Sopranos Hotspots Tour

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The Sopranos: The Movies Come To Television

When Tony Soprano started cracking heads, collecting his vig and making his enemies disappear, a new entertainment genre was born: cinematic television.

The Sopranos, starring James Gandolfini, proved that grit, the kind that gets under your nails and between your teeth, was not just for movies. Created by David Chase, The Sopranos pioneered cinema-style tv over 6 seasons, between January 1999 and June 2007.

I took the Sopranos Sites Tour, run by New York City-based On Location Tours, to learn more about this game-changing show. Almost 10 years after it ended, The Sopranos remains as popular as Johnny Cakes on a cool, New Hampshire morning. It didn’t take long to see how much the show still excites people.

On the day of my tour, two young European women arrived a few minutes late. They had run, panicked that the bus to gangsterland had left them behind.

“Is this…(gasp)…the bus…(gasp)…for the Sopranos Sites tour?” they asked.

Marc Baron, our clipboard-wielding Sopranos Hotspots tour guide, finished writing something before answering. One bit her lip, the other wiped sweat from her forehead anticipating the verdict: Yes, they were on time!

Not only that, Marc explained, but Sopranos actor Joe Gannascoli, who played Vito Spatafore, was standing nearby to meet and greet tour participants. They floated over to Joe with lottery-winner smiles.

Image shows actors James Gandolfini, Michael Imperioli and Vincent Curatola on the set of the HBO series The Sopranos. Filming was on location.
James Gandolfini smiles between takes while filming the Sopranos on location. Standing nearby on their cellphones are fellow cast members Michael Imperioli and Vincent Curatola.

Heading To Northern New Jersey: Sopranos-land

Aboard the packed bus, some wore Sopranos t-shirts, others had posters. The Australian gentleman next to me had a mock New Jersey license plate that read SOPRANOS. Everyone’s cameras were cocked, itchy trigger fingers ready to shoot anything associated with the show.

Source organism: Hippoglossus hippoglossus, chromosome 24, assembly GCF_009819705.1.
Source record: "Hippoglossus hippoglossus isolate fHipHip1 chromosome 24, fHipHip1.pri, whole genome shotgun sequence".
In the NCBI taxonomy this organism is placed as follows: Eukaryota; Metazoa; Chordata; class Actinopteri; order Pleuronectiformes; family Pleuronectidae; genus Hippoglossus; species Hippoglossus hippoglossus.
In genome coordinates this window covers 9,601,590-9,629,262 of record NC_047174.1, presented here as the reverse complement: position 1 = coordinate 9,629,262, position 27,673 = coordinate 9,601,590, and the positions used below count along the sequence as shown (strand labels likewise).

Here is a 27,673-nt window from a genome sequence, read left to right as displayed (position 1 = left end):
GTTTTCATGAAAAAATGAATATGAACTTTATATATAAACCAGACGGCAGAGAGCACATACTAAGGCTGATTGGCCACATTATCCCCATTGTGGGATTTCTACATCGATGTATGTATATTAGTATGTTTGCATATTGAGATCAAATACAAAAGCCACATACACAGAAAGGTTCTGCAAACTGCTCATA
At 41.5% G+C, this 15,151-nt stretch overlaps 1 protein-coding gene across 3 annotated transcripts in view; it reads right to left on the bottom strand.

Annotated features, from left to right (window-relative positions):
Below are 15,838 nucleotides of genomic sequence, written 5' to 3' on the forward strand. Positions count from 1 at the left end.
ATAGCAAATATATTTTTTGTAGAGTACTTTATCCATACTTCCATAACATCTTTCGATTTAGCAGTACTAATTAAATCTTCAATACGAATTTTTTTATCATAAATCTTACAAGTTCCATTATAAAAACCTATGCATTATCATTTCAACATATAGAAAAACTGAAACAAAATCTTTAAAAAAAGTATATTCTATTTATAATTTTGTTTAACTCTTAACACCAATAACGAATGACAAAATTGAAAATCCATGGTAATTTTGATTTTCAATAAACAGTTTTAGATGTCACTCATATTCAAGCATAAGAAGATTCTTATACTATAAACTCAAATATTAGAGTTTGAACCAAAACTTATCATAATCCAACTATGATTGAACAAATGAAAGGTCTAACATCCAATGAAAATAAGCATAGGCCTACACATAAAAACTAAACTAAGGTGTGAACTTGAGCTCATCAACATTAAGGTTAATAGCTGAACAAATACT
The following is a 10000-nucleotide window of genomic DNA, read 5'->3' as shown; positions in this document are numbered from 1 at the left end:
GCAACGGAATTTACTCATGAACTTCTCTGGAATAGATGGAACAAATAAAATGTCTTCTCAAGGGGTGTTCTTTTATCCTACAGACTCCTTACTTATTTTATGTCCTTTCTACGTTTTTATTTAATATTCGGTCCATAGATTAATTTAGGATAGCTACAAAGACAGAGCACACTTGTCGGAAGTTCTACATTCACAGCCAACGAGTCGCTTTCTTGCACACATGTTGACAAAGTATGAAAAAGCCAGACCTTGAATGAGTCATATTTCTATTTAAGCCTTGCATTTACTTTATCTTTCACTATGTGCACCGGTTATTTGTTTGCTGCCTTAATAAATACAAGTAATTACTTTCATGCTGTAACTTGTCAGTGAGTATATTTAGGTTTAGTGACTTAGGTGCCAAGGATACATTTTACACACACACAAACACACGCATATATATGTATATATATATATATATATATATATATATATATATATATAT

The Sopranos Sites Tour begins just like every episode: in the Lincoln Tunnel. Our guide shared behind-the-scenes tidbits and asked trivia questions.

The Sopranos intro plays as we travel through the tunnel. Dozens of heads bob up and down to the funky Woke Up This Morning tune.

We emerge from the tunnel in New Jersey. People listen to Marc while scanning the North Jersey landscape. The bricks. The cement. The steel. The factories. The old bridges. The aluminum-sided houses.

We pass by a city that honors its industrial heyday with a boastful and ambitious sign: Welcome to Union City, Embroidery Capital of the World. People’s expressions seem to say, So this is where Tony Soprano is from.

Minutes later we arrive at our first stop, the now-closed Skyway Diner, located under the rusty and ominous Pulaski Skyway. It’s where Christopher Moltisanti, played by Michael Imperioli, gets shot by his incompetent cohorts, Matt Bevilaqua and Sean Gismonte.

Across the street are a gray highway, a grayer cemetery and industry. It’s a tough, unforgiving, hard place. Qualities you would need to survive there– legally or not. Television gives you this sense, but only in person will you feel it.

Photo of the Pulaski Skyway in Jersey City, New Jersey. Area is very industrial.
The essence of North Jersey: steel, cement, industry. This is the area of New Jersey closest to New York City and closest to Tony Soprano’s business endeavors. This photo was taken next to the Skyway Diner.

 Sopranos Sites Tour Stops

You’ll see the tour’s locations in 3 ways:

  •  The location is pointed out while driving by it.
  • The bus stops at location. You don’t get off bus, but location is discussed in detail and you are shown clips.
  • Full stops: You leave the tour bus, listen to explanations, take pictures, ask questions and stretch your legs.
Image of a bank directly across the street from Holsten's Diner in Bloomfield, New Jersey. The final scene in The Sopranos television series was filmed inside Holsten's. The bank is seen in this episode.